SEPTEMBER 28, 1949
NEW YORK, Tuesday—I recommend highly for reading the American Civil Liberties Union report called, "In the Shadow of Fear."
This report covers 1948 and 1949, and there are facts contained in it that, I think, will surprise a great many people. For instance, it objects to the Attorney General's arbitrary listing of subversive groups and says this list has now reached the astonishing figure of 160 organizations.
In a country such as ours where we have no bloc of elected Communists in our Congress, it seems that we have been through too long a period of the jitters over the rise of the communistic influence. Countries that have large groups of elected Communists in their government bodies are, I think, entitled to serious worry. For us to subject many people to the fear that belonging to a particular organization will brand them as Communists seems somewhat foolish. You should be able to belong to any organization and even to talk to known Communists and still feel entirely secure that your own democracy could not be questioned until you had committed an act that was visibly undemocratic.
With the rise of military and FBI power in this country one is a little afraid of seeing a touch of the old European police supervision that shocked many an American travelling for the first time in Europe 30 or 40 years ago. I remember how surprised I was at the age of 15 to discover that the police in Paris knew every person registered in a hotel and investigated their background. Such methods were shocking to an American youngster's ears.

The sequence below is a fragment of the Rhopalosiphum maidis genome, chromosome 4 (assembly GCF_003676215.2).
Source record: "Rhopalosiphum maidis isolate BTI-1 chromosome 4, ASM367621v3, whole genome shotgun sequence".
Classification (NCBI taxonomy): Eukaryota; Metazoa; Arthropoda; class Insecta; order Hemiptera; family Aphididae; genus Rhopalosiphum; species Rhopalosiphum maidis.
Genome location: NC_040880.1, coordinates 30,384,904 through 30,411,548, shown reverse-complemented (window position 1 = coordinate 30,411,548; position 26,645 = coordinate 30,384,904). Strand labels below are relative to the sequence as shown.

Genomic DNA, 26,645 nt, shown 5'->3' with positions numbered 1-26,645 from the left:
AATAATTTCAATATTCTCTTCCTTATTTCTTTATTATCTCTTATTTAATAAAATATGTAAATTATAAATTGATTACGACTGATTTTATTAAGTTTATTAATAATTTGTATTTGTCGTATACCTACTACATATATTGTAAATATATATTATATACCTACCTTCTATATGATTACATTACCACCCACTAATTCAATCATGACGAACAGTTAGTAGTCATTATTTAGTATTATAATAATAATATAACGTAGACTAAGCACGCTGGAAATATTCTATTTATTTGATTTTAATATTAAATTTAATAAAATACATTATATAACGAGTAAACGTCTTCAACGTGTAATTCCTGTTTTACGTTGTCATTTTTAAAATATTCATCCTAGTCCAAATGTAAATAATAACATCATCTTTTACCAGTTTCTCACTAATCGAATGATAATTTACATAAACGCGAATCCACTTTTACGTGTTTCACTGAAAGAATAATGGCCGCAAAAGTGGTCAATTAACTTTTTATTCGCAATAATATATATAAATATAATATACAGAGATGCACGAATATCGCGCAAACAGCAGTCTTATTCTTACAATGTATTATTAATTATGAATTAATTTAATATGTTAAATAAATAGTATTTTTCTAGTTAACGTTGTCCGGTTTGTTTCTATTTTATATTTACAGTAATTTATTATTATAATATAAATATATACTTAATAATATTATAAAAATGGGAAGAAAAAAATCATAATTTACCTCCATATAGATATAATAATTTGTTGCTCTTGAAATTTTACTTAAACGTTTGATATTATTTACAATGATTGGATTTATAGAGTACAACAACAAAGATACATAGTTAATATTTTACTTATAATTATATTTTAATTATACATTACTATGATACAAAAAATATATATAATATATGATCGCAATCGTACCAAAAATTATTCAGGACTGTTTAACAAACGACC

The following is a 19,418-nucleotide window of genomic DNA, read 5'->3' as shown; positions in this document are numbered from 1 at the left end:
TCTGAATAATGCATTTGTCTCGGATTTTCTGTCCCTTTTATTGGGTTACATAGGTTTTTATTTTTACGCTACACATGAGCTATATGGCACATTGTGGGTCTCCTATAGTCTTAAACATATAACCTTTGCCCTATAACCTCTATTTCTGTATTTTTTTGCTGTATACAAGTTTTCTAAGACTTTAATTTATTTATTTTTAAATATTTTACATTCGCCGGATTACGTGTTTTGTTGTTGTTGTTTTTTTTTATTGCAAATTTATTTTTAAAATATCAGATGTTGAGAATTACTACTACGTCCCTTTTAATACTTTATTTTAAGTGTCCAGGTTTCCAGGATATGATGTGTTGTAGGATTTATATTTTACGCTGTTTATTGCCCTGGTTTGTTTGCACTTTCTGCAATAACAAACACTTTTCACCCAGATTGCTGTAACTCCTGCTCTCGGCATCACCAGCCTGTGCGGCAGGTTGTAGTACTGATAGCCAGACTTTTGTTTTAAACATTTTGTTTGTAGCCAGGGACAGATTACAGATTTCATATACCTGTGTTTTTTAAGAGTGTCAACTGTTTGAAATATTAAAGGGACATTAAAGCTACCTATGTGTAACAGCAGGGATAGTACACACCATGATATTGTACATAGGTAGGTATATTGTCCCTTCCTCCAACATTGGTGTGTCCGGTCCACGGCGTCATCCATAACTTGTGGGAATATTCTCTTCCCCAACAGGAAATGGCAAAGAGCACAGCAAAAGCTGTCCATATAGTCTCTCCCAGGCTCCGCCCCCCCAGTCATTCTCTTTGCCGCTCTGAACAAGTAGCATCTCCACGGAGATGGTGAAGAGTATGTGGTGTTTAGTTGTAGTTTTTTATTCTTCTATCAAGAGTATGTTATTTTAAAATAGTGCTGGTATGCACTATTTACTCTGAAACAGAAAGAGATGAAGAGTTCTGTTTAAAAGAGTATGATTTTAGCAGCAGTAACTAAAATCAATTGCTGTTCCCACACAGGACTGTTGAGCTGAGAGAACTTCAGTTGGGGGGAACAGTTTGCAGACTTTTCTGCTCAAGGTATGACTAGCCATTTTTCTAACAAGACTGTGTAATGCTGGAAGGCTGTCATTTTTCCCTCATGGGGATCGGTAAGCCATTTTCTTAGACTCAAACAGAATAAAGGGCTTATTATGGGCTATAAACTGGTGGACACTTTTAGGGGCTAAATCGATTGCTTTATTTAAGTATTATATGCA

That is why I think the American Civil Liberties Union report is worth reading. I am sure that what we need to emphasize today is our confidence and belief in our democratic system.
My own feeling is that when a people fight for something they are stronger than when they are merely trying to repress those who happen to think differently from themselves.
I have the highest respect for both our military organization and the FBI. It is their business to look to the security of the nation, and I think the people of the United States should guard their freedom carefully. Above all, we should not allow our fears to develop the kind of security that is enforced in a police state and is, therefore, never real democratic security.
Without question there are some dangerous people in this country and they should be known and watched. But among our own mass of American citizens, I doubt if this type of watching is very beneficial.
Let us teach the benefits of our democracy; let us fight to improve it in all ways. Let us show the Soviet Union that, whether they realize it or not, their present government is more fascist than communistic and that they have no conception of what we mean when we talk of a real democracy where the state exists for the benefit of the people, and not the people for the benefit of the state.
(WORLD COPYRIGHT, 1949, BY UNITED FEATURE SYNDICATE, INC., REPRODUCTION IN WHOLE OR IN PART PROHIBITED.)
Names and Terms Mentioned or Referenced
- [ index ] New York (N.Y., United States)
About this document
My Day by Eleanor Roosevelt, September 28, 1949
Digital edition created by The Eleanor Roosevelt Papers Project The George Washington University 312 Academic Building 2100 Foxhall Road, NW Washington, DC 20007
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